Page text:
"...Against this backdrop, the 90 page document sets out the future of international conflict for the next 30 to 40 years - as the US military sees it - and outlines the manner in which the military will sustain its current operations and prepare and "transform" itself for future "persistent" warfare.
The document reveals a number of profoundly significant - and worrying - strategic positions that have been adopted as official doctrine by the US military. In its preamble, it predicts a post cold war future of "perpetual warfare".
According to its authors: "We have entered an era of persistent conflict . . . a security environment much more ambiguous and unpredictable than that faced during the cold war."
It then goes on to describe the key features of this dawning era of continuous warfare. Some of the characteristics are familiar enough to a world audience accustomed to the rhetoric of the global war on terror.
"A key current threat is a radical, ideology-based, long-term terrorist threat bent on using any means available - to include weapons of mass destruction - to achieve its political and ideological ends."
Relatively new, "emerging" features are also included in the document's rationale for future threats.
"We face a potential return to traditional security threats posed by emerging near-peers as we compete globally for depleting natural resources and overseas markets."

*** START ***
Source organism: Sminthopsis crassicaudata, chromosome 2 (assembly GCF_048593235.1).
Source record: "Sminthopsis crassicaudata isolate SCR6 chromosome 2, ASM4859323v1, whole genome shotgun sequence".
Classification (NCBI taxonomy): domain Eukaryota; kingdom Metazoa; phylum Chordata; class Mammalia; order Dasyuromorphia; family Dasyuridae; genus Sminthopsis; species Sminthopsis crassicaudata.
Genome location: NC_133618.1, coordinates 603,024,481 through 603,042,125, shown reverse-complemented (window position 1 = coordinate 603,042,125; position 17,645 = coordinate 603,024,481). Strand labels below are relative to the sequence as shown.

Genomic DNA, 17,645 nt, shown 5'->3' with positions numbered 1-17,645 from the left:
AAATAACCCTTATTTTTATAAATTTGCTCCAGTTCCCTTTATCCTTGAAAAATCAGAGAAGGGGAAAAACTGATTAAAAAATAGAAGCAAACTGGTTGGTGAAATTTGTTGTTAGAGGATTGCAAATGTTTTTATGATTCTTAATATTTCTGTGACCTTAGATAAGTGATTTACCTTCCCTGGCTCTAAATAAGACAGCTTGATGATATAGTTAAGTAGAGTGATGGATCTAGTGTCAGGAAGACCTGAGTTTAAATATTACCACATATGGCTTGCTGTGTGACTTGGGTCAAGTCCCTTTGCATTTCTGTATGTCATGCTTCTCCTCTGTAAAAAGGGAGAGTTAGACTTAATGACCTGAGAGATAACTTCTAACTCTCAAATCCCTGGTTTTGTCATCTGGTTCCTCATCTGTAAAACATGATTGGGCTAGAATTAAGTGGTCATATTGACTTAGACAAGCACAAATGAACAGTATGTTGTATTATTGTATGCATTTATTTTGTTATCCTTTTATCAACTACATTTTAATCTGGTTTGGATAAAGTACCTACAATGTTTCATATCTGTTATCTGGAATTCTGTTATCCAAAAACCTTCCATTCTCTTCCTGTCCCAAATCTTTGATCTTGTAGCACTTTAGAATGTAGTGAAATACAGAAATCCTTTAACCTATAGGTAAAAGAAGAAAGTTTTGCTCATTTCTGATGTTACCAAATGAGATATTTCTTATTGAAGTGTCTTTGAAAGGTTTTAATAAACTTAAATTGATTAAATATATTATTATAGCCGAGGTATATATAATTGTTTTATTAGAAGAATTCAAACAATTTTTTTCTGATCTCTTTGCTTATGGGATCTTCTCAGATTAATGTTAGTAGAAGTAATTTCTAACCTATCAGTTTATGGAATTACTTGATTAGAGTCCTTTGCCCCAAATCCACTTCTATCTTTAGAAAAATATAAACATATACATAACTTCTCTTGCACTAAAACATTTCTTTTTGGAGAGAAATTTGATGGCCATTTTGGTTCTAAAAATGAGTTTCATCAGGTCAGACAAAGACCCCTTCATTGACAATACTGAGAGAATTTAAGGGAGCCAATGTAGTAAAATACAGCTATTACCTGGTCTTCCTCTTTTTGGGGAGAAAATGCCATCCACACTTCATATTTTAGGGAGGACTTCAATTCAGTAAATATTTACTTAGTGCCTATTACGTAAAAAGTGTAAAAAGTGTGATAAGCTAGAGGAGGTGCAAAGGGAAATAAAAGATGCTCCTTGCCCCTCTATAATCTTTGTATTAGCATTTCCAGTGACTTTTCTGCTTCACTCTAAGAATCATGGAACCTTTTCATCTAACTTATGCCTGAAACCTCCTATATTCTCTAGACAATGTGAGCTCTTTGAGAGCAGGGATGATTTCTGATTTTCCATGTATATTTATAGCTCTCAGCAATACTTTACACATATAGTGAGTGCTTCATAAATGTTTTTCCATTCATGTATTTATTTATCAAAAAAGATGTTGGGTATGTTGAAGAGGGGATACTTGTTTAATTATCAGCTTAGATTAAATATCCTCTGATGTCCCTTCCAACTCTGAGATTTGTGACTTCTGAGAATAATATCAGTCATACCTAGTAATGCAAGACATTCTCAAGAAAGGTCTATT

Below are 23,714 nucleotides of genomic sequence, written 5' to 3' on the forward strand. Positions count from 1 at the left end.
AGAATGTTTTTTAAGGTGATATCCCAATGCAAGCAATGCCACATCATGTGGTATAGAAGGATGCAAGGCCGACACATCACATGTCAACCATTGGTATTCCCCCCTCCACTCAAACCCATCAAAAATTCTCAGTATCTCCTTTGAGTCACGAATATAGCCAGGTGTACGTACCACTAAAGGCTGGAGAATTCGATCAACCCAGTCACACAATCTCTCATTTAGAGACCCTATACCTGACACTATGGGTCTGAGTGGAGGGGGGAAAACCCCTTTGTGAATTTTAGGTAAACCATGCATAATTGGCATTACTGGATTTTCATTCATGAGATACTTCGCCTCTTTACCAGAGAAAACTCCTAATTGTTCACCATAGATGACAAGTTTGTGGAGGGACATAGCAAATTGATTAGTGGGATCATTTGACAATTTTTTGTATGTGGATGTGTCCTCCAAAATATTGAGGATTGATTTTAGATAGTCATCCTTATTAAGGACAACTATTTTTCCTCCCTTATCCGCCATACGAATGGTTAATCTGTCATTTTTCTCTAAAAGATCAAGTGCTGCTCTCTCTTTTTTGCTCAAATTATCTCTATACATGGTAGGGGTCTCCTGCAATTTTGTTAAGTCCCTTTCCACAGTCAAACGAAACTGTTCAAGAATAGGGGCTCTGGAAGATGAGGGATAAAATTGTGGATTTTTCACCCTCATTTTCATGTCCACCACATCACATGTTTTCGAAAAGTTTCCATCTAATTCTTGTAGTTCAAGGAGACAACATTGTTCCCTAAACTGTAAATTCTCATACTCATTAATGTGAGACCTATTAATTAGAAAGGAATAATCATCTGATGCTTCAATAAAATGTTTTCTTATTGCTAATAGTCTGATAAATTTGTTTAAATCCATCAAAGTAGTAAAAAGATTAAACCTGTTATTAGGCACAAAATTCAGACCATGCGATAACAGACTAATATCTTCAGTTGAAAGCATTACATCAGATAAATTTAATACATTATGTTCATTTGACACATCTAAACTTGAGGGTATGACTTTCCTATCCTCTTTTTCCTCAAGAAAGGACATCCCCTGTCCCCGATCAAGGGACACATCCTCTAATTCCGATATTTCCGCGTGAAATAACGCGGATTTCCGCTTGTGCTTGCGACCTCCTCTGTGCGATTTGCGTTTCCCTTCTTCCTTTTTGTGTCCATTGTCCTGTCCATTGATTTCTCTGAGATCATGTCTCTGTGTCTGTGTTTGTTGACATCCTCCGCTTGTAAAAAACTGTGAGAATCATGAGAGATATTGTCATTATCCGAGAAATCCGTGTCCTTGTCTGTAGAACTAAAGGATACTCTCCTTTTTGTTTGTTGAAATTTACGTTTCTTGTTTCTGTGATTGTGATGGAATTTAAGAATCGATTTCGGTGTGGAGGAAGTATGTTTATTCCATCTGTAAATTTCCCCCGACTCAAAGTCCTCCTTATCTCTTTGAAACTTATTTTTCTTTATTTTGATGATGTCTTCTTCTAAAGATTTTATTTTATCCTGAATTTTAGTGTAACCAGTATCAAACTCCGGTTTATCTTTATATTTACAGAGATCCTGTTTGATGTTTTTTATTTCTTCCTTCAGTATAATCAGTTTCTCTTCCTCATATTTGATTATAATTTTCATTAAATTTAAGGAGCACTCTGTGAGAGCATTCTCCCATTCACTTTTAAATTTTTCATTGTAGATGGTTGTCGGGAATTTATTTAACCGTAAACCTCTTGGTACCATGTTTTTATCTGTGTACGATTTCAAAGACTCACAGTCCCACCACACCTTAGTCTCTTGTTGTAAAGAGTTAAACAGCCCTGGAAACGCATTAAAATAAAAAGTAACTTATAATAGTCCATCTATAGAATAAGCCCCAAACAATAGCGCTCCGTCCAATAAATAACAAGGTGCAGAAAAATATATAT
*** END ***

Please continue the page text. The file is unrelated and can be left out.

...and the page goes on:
This thinly-veiled reference to Russia and China will, perhaps, come as little surprise given recent events in Ossetia and Abkhazia. The explicit reference in this context to future resource wars, however, will probably raise eyebrows among the international diplomatic community, who prefer to couch such conflicts as human rights-based or rooted in notions around freedom and democracy.
The document, however, contains no such lofty pretences. It goes on to list as a pre-eminent threat to the security of the US and its allies "population growth - especially in less-developed countries - [which] will expose a resulting 'youth bulge'."
This youth bulge, the document goes on to state, will present the US with further "resource competition" in that these expanding populations in the developing world "will consume ever increasing amounts of food, water and energy". ..."
~ The Irish Times ~